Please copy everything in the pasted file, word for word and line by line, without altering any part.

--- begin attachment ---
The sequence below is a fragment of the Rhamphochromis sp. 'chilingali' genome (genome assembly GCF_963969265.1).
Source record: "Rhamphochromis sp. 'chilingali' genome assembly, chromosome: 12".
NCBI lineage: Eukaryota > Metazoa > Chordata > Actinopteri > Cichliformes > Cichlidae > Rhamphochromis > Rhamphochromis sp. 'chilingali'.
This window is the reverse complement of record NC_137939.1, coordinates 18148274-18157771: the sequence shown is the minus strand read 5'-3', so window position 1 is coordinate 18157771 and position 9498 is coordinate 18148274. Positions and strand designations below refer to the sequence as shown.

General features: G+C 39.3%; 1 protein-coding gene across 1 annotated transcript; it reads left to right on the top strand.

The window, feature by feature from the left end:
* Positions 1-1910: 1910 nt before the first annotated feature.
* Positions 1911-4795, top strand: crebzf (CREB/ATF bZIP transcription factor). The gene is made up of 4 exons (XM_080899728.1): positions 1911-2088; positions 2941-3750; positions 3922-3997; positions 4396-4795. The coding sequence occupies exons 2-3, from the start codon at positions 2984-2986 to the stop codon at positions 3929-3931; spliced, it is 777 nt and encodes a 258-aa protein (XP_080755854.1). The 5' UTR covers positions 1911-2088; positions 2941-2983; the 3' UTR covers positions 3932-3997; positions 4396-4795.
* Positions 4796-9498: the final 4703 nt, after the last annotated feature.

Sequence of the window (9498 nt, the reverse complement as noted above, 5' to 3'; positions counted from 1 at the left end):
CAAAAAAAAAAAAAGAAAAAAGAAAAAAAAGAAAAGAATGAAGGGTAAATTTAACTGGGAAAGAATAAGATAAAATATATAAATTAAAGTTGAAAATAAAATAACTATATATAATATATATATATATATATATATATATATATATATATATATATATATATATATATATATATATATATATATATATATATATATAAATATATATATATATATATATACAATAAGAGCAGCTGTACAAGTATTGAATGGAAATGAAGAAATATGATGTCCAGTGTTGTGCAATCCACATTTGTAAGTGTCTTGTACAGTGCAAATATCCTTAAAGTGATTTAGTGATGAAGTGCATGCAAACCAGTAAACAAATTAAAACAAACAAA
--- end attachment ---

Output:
The sequence below is a fragment of the Rhamphochromis sp. 'chilingali' genome (genome assembly GCF_963969265.1).
Source record: "Rhamphochromis sp. 'chilingali' genome assembly, chromosome: 12".
NCBI lineage: Eukaryota > Metazoa > Chordata > Actinopteri > Cichliformes > Cichlidae > Rhamphochromis > Rhamphochromis sp. 'chilingali'.
This window is the reverse complement of record NC_137939.1, coordinates 18148274-18157771: the sequence shown is the minus strand read 5'-3', so window position 1 is coordinate 18157771 and position 9498 is coordinate 18148274. Positions and strand designations below refer to the sequence as shown.

General features: G+C 39.3%; 1 protein-coding gene across 1 annotated transcript; it reads left to right on the top strand.

The window, feature by feature from the left end:
* Positions 1-1910: 1910 nt before the first annotated feature.
* Positions 1911-4795, top strand: crebzf (CREB/ATF bZIP transcription factor). The gene is made up of 4 exons (XM_080899728.1): positions 1911-2088; positions 2941-3750; positions 3922-3997; positions 4396-4795. The coding sequence occupies exons 2-3, from the start codon at positions 2984-2986 to the stop codon at positions 3929-3931; spliced, it is 777 nt and encodes a 258-aa protein (XP_080755854.1). The 5' UTR covers positions 1911-2088; positions 2941-2983; the 3' UTR covers positions 3932-3997; positions 4396-4795.
* Positions 4796-9498: the final 4703 nt, after the last annotated feature.

Sequence of the window (9498 nt, the reverse complement as noted above, 5' to 3'; positions counted from 1 at the left end):
CAAAAAAAAAAAAAGAAAAAAGAAAAAAAAGAAAAGAATGAAGGGTAAATTTAACTGGGAAAGAATAAGATAAAATATATAAATTAAAGTTGAAAATAAAATAACTATATATAATATATATATATATATATATATATATATATATATATATATATATATATATATATATATATATATATATATATATATATATATAAATATATATATATATATATATACAATAAGAGCAGCTGTACAAGTATTGAATGGAAATGAAGAAATATGATGTCCAGTGTTGTGCAATCCACATTTGTAAGTGTCTTGTACAGTGCAAATATCCTTAAAGTGATTTAGTGATGAAGTGCATGCAAACCAGTAAACAAATTAAAACAAACAAA